For years many health experts believed that increasing insurance co-payments for routine doctor visits helped control costs. Patients faced with the higher price tag, they theorized, would simply cut back unnecessary visits, saving themselves and insurers money.
Brown University researchers now believe that the practice of increasing co-payments for outpatient visits — at least for senior citizens — may actually make care far more expensive. They determined that patients faced with higher co-payments did cut back on their doctor visits. But those same elderly patients ultimately required expensive hospital care because their illnesses worsened.
The finding, to be detailed in the Jan. 28, 2010, edition of The New England Journal of Medicine, has implications for insurers and politicians seeking ways to control costs but also improve quality of care.
“It is a lose-lose proposition for most health plans,” said Dr. Amal Trivedi, the study’s lead author. “Our study suggests that when you raise co-payments for ambulatory care among elderly beneficiaries, particularly those with low incomes, lower education and chronic disease, they do cut back on their outpatient care but are more likely to need expensive hospital care.” Trivedi is assistant professor of medical science in the Department of Community Health at Alpert Medical School.
The research findings are surprising, Trivedi said, because they counter long-standing thinking about health insurance and the effects of co-payments on patients’ use of medical care and on their health. Studies from the early 1970s concluded that patients cut back on doctor visits when the cost of their insurance co-payments went up, but their health wasn’t affected. Trivedi said the studies at that time did not include elderly patients.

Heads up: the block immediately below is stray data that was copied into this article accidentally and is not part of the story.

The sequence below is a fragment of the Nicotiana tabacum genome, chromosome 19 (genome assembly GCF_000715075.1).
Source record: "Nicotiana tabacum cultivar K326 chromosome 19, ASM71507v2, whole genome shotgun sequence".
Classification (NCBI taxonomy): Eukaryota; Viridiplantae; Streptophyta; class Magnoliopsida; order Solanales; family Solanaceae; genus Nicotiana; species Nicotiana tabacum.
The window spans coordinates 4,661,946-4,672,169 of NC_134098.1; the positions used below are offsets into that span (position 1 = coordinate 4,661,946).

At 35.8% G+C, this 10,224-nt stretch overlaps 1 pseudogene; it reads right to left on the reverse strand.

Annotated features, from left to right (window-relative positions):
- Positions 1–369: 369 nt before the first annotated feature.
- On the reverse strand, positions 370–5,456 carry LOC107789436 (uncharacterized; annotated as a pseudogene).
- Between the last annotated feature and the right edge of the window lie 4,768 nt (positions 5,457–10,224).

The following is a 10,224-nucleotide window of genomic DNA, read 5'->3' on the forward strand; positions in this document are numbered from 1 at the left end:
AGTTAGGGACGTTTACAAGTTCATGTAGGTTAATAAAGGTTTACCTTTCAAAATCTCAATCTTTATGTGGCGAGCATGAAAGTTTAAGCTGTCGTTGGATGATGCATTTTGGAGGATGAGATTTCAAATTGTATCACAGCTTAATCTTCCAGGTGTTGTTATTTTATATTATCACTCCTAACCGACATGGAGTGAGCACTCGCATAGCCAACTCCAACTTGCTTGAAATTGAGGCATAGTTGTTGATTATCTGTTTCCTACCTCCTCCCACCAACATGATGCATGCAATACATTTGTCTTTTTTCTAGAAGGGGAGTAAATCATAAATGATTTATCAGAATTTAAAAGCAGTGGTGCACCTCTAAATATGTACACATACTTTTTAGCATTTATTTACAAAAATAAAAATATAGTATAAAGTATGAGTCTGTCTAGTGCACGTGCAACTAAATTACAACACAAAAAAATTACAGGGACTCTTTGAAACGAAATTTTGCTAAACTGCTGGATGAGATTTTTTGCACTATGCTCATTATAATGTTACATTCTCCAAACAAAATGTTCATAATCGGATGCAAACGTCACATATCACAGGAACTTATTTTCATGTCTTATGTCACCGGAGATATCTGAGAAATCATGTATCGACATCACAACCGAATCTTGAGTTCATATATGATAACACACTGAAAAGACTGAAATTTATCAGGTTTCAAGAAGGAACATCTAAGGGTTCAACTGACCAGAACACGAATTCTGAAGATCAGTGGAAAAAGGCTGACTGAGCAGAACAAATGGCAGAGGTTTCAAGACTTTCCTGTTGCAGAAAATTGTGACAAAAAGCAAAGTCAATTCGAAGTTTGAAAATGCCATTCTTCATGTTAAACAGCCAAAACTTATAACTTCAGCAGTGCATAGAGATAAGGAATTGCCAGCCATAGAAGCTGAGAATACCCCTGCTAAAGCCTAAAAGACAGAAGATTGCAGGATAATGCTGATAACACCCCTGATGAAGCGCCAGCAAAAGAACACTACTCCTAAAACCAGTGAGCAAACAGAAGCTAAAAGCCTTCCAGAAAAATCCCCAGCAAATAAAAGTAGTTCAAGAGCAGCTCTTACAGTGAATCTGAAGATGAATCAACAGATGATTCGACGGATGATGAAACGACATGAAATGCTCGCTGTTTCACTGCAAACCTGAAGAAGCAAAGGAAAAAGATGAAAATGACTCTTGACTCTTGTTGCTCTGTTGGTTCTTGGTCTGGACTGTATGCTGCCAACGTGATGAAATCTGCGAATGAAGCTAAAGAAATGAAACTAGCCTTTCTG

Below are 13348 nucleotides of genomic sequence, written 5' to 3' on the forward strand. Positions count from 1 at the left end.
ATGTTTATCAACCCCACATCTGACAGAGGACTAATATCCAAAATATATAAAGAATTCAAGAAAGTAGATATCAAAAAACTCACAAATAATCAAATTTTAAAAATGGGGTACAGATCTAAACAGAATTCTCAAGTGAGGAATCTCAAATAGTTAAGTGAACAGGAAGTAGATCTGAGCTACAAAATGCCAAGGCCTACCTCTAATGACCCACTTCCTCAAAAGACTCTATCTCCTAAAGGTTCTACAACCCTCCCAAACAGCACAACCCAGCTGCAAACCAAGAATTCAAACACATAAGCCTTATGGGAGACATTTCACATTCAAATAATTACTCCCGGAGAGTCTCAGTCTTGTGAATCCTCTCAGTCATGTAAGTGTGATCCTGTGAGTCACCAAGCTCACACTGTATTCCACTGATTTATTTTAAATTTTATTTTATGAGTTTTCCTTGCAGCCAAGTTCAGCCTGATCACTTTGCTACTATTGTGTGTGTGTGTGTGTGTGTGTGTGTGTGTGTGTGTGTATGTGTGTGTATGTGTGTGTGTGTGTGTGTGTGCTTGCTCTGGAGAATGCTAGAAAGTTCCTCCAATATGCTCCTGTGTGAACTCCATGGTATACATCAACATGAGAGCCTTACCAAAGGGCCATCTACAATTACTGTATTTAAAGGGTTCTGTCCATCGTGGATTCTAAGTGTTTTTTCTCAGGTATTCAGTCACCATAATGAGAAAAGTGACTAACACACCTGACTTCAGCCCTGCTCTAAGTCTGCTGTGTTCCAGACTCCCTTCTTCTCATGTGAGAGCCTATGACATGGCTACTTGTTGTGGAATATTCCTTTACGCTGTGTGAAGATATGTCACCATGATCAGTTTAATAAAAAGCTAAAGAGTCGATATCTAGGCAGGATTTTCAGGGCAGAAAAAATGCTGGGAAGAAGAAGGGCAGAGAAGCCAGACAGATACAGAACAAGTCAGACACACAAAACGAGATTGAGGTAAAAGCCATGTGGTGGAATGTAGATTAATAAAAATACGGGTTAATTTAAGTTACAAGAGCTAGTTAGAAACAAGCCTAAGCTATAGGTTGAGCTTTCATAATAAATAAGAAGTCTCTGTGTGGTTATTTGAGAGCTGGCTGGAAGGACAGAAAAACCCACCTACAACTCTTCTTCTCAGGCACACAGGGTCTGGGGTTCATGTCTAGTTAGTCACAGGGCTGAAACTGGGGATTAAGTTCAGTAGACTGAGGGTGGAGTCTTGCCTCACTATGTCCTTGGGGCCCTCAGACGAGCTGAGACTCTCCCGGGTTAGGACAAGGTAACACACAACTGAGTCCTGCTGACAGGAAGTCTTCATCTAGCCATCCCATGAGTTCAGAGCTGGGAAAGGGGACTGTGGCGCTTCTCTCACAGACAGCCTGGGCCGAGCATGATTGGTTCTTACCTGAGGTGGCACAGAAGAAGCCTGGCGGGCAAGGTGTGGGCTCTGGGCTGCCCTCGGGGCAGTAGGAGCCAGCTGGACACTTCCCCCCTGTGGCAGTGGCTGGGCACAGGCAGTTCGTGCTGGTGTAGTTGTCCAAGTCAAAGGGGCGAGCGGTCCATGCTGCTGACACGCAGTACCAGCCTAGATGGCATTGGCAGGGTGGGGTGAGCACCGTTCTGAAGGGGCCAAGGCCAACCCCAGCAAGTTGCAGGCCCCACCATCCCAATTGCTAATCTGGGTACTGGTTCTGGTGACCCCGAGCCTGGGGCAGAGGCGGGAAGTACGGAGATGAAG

For this study, Trivedi looked at Medicare data involving nearly 900,000 beneficiaries across the country. All were over age 65.
Trivedi and his team compared 18 Medicare plans with increased co-payments for outpatient care and 18 that offered similar coverage but had kept co-payments steady. The more expensive plans saw co-payments double for primary care, from $7.38 on average to $14.38, and from $12.66 to $22.05 for specialty care. For the plans where co-payments remained constant, those co-payments remained at $8.33 for primary care and $11.38 for specialty care.
During the following year, patients in health plans that increased co-payments reduced their visits to the doctor’s office. But patients in these plans also had an increase in hospital admissions. By contrast, patients in health plans that maintained low co-payments had little change in hospital rates. Increased cost sharing led to nearly 20 fewer annual outpatient visits to the doctor’s office per 100 enrollees. But annual hospital admissions grew by 2.2 per 100 enrollees. The higher price for outpatient care also led to 13.4 annual days in the hospital per 100 enrollees.
Trivedi and the other researchers found the effects of higher co-payments for outpatient care were particularly magnified among lower income senior citizens and among patients who had hypertension, diabetes or a history of heart problems.
The study “answers important questions,” Trivedi said. “We have almost no data for elderly patients on the effect of increasing outpatient payments. Our study suggests that increasing these co-payments for the elderly is an ill-advised cost-containment strategy.”
Trivedi said he hopes insurers use the data to reduce or at least not increase the amount of money Medicare beneficiaries must pay to see their doctors.